GANA, which was founded in 2010, supports the strengthening of prison security, the death sentence, a paramilitary to fight the gangs, and opposes abortion. But Bukele’s position on many of his party’s proposals is unclear despite having publicly professed support for abortion if the mother’s life is in danger.

“Bukele is a myth. He’s smart. He knows that the moment he starts talking about anything, half are going to support him and half are against him,” said Samayoa, adding that it's for that reason that he avoids debating with other candidates.

The son of an Imam in a San Salvador mosque, Bukele’s religion is one of the hottest topics in social media, which has sullied his campaign.

Photographs of Bukele praying in a mosque have made the news in some of the country's media.

For a candidate to win the first round, they have to get more than 50% of the votes — a percentage not easily reachable, which is why a fake news war on the internet could play out until the second round on March 10 .

Street gangs also campaign

Every day, an average of nine people are murdered in El Salvador. This violence intensified at the beginning of 2019 with a 3% increase in homicides. Authorities have denounced this as an act of force to influence the elections.

The infamous gangs Mara Salvatrucha-13 and Barrio 18 were born in Salvadorean refugee communities in the United States. These refugees had fled El Salvador’s civil war from 1980-1992 and went back to their country of origin after being deported by US authorities.

Since then, El Salvador has failed to fight them. Gangs control territories by threatening businesses and residents who find themselves forced to follow their rules and pay “taxes” imposed by them. Many have died after confronting them or refusing to follow their rules.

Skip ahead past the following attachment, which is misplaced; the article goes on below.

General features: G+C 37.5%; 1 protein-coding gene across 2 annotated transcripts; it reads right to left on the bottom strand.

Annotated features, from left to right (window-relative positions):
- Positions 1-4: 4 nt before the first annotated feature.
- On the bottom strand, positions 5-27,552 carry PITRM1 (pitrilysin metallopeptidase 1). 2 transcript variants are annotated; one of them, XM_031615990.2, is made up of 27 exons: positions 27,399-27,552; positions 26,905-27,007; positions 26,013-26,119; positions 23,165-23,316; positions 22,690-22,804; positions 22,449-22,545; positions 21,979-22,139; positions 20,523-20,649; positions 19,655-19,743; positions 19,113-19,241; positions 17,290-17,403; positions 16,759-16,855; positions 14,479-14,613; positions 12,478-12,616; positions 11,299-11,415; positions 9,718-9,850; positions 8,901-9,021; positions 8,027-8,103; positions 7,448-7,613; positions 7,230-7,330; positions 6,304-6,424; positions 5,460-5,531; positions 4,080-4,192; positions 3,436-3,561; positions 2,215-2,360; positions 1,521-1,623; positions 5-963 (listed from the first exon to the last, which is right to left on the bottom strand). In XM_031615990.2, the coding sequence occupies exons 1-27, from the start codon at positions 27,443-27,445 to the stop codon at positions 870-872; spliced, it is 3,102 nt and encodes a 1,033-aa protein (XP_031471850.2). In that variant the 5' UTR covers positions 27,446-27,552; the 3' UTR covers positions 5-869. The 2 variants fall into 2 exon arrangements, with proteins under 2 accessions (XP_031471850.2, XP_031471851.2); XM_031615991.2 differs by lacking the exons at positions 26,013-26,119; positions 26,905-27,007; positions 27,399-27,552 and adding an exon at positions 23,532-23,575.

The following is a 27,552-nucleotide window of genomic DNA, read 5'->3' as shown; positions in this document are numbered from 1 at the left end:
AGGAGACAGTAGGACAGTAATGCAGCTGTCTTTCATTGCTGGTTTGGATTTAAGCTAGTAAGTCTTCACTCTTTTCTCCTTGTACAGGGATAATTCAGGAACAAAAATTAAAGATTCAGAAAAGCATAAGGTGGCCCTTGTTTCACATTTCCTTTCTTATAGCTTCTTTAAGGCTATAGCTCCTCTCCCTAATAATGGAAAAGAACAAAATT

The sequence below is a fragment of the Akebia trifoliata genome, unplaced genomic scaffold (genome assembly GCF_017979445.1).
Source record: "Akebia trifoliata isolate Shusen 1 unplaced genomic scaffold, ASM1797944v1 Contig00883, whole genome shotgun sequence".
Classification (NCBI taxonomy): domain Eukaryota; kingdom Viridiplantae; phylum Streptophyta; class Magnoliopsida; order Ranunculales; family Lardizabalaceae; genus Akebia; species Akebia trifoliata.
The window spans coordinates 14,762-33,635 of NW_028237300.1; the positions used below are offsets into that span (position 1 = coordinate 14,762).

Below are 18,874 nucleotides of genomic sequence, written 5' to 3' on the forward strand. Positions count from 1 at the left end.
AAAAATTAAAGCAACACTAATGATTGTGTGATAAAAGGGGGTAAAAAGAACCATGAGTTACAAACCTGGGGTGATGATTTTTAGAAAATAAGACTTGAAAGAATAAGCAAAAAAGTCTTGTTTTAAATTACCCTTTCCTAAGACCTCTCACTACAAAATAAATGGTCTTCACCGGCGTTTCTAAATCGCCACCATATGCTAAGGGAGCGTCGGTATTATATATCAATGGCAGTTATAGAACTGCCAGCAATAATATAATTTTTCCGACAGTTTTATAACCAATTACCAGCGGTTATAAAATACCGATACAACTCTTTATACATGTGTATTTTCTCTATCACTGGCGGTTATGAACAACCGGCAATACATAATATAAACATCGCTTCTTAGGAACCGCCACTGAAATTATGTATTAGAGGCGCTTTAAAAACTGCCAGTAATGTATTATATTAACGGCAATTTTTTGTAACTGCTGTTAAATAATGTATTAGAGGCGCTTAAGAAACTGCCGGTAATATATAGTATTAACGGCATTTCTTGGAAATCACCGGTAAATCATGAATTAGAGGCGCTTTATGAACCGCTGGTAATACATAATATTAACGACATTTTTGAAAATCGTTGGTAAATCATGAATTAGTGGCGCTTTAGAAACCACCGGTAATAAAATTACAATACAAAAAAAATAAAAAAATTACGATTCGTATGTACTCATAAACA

Gangs also sometimes impede people living in zones controlled by a rival gang from voting.

One of the candidates who has clearly pronounced himself against this issue is Carlos Calleja, a businessman running for the right-wing National Republican Alliance (ARENA) party and Bukele’s main rival.

According to Samayoa, Bukele hasn’t made clear how he’s planning to resolve this issue because it would have a very high electoral risk and influence the election results: “If gangs believe that he won’t apply a firm hand as the FMLN government has done, then they could give him an important vote injection in the popular neighborhoods of San Salvador.

The cradle of the migrant caravan

El Salvador, Honduras and Guatemala are the starting points of the migrant caravans towards the US.

Last October, the Trump administration cut aid for Central American countries due to the inability to avoid the migration flux that brings migrants to the border. The new Salvadorean government will have to confront both the flight of its population and clashes with the US.

“There is no way to stop people from leaving the country. No one can force a person to stay,” said Samayoa. “The only antidote for the migration flux is that we manage sustained rates of investment, economic growth and employment for the next 15 years, which will give the population a different perspective.”

Ending the migrant flux is an argument shared by all candidates. “These caravans are the result of decades of bad governments and poor management of our resources,” said Bukele.